The most important question to be asked about getting smacked in the head is "where?". The upper forehead and the forward peak of the skull can take a severe impact without any damage; the same blow to the temple will kill a person. There is no question that football players and professional boxers have problems with dementia from the repeated blows to the temple. Vinh Tu's beefy coach was an idiot and bully. The first lesson in learning how to head a ball is teaching the kid to watch the ball into his/her forehead, and the best way to teach that lesson is to have two kids soft-toss the ball back and forth, as if they were playing pepper.
There is very little risk of head injury in amateur boxing; if it is properly worn, the head gear protects the temples and the upper jaw – the two places where you can get hurt.
What is stupid about the design of football head gear are that the helmet is allowed to float; compare the design to military headgear where the webbing and the helmet are cross-braced so they move together.
Tom Marks is skeptical:
A humble postulate: Nearly all orthopedic and neurological injuries related to professional sports stem from the fact that eons of evolution hardly designed the human body for the unique stresses these activities put on it.
Sports-related head and knee injuries aren't going away anytime soon, especially the latter. Somebody could design a more efficient helmet, but only nature could design a knee that could better withstand the unnatural rigors of playing running back in the NFL. And there's nothing hasty about nature. It tends to deliberate long and hard.
Looking back at the year, a down year, what type of strategies worked best? A different question is also, what type of strategies that worked before would have worked this year. All this should be tested of course a la Seattle Phil's methods, but generally, from a qualitative view, it seems that timing worked better than stock picking this year. Secondly, lower leverage seems to have produced better returns. This at first blush seems obvious in a downmarket, but could produce higher profits on profitable methods. A risk return matrix could quantify the sweet point, at least in retrospect, and might be used going forward when a regime is recognized by the pilot fishes' first appearance. The February 2nd outlier turned out to be that pilot fish and the introduction of the new high volatility regime. This last Friday was a low volatility day and volatility levels seem to be dropping. With 8% daily moves in equities, 2% moves in currencies and bonds, who needs leverage?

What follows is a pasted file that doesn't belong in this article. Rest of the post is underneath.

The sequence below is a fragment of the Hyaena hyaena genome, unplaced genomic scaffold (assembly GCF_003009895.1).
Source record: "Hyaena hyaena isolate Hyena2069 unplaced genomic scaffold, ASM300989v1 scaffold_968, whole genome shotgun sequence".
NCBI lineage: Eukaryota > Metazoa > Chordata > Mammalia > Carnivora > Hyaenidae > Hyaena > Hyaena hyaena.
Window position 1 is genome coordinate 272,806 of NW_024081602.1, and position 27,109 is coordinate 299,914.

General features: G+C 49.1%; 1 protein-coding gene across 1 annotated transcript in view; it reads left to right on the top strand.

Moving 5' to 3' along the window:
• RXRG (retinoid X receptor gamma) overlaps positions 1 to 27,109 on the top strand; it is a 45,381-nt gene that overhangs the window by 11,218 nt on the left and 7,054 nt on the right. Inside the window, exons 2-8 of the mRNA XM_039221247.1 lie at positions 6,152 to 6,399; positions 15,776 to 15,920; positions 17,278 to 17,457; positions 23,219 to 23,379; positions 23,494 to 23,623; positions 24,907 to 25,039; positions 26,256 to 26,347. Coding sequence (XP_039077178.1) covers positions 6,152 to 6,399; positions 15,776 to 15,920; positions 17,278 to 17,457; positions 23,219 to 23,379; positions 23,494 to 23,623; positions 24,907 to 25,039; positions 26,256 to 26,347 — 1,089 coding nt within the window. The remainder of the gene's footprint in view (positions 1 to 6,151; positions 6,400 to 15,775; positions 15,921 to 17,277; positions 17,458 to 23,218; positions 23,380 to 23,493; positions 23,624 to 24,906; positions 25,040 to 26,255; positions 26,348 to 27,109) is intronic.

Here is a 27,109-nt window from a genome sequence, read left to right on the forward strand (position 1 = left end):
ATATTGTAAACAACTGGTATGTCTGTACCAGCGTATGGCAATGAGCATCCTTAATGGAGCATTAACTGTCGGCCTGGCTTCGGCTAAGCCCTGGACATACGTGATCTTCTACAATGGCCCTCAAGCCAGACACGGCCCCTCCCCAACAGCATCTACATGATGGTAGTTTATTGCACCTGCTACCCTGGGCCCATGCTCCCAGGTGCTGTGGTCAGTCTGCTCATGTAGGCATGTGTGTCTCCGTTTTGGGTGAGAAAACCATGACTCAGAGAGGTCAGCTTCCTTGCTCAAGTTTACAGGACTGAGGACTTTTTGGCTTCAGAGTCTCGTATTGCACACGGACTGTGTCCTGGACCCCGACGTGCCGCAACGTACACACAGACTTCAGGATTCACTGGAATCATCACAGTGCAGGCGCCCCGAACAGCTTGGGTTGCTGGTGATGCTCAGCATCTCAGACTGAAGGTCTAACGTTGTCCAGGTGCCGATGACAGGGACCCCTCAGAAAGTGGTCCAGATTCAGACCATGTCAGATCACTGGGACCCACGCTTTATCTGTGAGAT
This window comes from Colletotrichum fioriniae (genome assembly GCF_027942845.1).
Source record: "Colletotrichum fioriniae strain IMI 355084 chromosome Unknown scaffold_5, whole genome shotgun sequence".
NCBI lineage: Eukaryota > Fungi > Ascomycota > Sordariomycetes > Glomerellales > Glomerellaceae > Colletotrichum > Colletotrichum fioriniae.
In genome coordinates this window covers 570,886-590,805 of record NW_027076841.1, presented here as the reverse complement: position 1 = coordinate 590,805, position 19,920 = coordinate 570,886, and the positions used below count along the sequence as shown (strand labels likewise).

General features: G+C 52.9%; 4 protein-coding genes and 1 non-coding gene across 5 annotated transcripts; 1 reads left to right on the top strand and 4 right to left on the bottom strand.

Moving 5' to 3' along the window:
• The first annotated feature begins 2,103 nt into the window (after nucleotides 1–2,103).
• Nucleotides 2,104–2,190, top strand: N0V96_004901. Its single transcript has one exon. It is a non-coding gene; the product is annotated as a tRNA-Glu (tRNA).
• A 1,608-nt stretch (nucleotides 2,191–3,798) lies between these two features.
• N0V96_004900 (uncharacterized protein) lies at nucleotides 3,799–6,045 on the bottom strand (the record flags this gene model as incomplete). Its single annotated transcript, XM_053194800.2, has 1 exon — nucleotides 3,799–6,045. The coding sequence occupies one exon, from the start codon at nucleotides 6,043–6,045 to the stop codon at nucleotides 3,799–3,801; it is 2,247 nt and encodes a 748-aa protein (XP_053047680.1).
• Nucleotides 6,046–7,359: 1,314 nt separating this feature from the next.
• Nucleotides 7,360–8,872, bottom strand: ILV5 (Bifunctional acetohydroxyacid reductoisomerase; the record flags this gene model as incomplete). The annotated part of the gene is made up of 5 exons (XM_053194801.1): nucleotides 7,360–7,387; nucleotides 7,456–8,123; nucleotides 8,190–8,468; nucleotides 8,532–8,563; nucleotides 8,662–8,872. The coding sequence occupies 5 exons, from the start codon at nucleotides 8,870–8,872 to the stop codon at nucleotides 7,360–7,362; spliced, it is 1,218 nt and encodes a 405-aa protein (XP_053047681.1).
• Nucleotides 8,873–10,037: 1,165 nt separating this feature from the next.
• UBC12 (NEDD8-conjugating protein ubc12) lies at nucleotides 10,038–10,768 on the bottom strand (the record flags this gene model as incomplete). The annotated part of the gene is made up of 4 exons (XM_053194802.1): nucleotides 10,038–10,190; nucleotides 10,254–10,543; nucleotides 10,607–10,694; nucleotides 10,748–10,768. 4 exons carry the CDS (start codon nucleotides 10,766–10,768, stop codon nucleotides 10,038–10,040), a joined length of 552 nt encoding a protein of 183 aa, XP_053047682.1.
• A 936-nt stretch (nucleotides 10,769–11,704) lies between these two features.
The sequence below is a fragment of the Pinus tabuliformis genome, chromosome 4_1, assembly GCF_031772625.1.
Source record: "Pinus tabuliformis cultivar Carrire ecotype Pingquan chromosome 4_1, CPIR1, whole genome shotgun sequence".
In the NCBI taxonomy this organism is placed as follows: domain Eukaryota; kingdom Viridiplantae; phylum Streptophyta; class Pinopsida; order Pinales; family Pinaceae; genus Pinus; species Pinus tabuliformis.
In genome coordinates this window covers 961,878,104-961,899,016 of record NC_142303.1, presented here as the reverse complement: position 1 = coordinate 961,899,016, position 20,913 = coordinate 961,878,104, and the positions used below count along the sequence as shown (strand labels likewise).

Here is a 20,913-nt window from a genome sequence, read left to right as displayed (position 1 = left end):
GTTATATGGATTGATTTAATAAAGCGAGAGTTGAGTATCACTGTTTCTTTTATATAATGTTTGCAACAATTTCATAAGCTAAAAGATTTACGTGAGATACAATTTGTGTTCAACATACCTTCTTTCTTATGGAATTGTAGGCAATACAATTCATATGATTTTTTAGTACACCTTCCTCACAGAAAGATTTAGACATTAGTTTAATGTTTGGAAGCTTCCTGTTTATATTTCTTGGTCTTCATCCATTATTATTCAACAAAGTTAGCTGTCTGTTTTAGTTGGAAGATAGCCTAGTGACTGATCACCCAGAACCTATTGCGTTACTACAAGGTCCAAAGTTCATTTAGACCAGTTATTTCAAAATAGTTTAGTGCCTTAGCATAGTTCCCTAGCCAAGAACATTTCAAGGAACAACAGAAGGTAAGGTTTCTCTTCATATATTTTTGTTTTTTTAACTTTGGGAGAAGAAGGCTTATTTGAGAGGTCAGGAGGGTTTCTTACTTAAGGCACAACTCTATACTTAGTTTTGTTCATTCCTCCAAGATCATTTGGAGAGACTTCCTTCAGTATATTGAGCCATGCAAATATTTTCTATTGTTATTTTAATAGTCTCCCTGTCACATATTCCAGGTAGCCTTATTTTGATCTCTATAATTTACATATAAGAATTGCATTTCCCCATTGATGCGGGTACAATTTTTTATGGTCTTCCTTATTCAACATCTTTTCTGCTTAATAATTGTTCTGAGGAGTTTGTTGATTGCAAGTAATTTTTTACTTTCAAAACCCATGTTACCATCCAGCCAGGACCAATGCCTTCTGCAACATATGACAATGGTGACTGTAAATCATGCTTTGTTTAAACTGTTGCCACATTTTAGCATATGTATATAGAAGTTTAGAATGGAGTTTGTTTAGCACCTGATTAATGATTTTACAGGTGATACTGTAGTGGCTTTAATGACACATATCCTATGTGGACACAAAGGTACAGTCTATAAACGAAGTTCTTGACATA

With the Madoff imbroglio in full bloom, due diligence, apparently sorely lacking, will make a big comeback. I've commented before on the beauty of the markets ability to make large deals in standardized forms without reams of paperwork and lawyers, but the wilt is on that bloom. Now you have to keep a daily eye on the values and balance sheets of the bank, broker, contractors, car repairman, so they don't go bust while holding your stuff. Witness Refco, Lehman, Madoff, Citigroup, WaMu et. al. No wonder there is no confidence. Perhaps some of these funds and banks should have had the lawyers and accountants take a look at these multi-billion dollar investments as they would will any other deal of this size. It shows that the Emperor had no clothes, and no one noticed.
Looking forward, the entire industry seems to be changing. The volumes are down leading to big fast moves. Many of the big Wall Street dinosaurs are dead, or dying. I think there will be opportunity from all this, like after the forest fires. Life leaps back. The ultimate slow mover, the government, will provide loads of opportunity. I started my career with the IRS. Fresh out of school I was handling huge deals, cutting my teeth. Typically a government worker is fresh out of school and will be assigned to run GM, or the entire banking system. The boss, the name, will be lunching on the private jet, but the person making the decisions will be a 23 year old kid, smart, no doubt, but still 23 years old. I, when 23, dealt with these old crafty 60 year old guys who made me feel just great, but no doubt made a great deal for their clients at the expense of the government interest.